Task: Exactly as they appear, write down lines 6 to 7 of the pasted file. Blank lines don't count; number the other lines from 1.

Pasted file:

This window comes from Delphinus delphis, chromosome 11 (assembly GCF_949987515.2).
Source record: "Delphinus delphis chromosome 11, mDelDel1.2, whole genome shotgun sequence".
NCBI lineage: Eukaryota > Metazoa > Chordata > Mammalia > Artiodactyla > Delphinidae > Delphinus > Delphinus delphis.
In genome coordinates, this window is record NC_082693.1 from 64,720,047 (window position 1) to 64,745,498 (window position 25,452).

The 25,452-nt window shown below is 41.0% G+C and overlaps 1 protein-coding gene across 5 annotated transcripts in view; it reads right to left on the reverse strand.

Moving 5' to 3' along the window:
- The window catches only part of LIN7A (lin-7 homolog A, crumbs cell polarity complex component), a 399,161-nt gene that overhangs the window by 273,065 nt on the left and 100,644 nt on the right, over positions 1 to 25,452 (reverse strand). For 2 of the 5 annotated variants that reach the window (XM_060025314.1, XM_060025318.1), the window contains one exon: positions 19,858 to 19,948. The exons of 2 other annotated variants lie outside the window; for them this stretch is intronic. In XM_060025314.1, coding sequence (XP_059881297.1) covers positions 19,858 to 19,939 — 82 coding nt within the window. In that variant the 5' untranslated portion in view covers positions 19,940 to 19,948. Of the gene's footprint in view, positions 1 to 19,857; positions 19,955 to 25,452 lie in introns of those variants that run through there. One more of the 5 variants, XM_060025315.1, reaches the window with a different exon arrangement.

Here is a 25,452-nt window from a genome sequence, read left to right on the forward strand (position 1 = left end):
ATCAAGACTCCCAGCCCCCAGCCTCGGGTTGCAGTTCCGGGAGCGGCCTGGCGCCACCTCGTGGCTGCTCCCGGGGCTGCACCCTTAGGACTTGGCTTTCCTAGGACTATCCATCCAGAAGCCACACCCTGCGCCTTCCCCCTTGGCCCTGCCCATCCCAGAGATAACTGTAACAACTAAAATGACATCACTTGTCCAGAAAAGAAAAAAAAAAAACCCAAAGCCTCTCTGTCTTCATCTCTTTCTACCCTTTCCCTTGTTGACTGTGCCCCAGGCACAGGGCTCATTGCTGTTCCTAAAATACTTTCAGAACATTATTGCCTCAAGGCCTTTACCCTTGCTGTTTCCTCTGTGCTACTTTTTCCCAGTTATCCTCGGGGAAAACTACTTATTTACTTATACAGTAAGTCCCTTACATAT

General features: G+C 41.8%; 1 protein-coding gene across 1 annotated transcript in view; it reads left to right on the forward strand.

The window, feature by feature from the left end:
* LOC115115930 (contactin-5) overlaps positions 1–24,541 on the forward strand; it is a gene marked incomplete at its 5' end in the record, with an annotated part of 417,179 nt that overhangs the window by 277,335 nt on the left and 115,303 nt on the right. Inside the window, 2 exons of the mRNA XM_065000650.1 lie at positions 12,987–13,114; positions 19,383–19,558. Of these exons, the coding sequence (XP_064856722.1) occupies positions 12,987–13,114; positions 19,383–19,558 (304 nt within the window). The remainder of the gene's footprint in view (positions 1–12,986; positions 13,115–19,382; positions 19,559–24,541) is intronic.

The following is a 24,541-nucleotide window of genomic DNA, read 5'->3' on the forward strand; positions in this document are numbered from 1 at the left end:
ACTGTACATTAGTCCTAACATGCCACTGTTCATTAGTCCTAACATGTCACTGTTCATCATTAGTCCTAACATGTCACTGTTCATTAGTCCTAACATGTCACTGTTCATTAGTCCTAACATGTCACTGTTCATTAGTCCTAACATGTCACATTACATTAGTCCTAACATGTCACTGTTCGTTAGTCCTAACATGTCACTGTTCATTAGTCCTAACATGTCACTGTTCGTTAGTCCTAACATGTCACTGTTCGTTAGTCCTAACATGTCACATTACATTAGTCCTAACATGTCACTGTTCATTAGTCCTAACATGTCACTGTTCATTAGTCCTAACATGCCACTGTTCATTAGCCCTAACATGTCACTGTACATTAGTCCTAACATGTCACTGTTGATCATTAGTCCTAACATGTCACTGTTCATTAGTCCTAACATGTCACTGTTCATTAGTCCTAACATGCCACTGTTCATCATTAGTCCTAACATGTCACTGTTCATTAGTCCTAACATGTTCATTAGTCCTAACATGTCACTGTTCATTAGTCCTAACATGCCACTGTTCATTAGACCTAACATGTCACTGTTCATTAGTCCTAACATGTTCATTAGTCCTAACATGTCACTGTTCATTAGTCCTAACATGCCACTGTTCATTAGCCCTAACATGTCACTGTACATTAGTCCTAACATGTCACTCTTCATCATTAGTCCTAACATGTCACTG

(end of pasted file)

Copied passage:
Moving 5' to 3' along the window:
- The window catches only part of LIN7A (lin-7 homolog A, crumbs cell polarity complex component), a 399,161-nt gene that overhangs the window by 273,065 nt on the left and 100,644 nt on the right, over positions 1 to 25,452 (reverse strand). For 2 of the 5 annotated variants that reach the window (XM_060025314.1, XM_060025318.1), the window contains one exon: positions 19,858 to 19,948. The exons of 2 other annotated variants lie outside the window; for them this stretch is intronic. In XM_060025314.1, coding sequence (XP_059881297.1) covers positions 19,858 to 19,939 — 82 coding nt within the window. In that variant the 5' untranslated portion in view covers positions 19,940 to 19,948. Of the gene's footprint in view, positions 1 to 19,857; positions 19,955 to 25,452 lie in introns of those variants that run through there. One more of the 5 variants, XM_060025315.1, reaches the window with a different exon arrangement.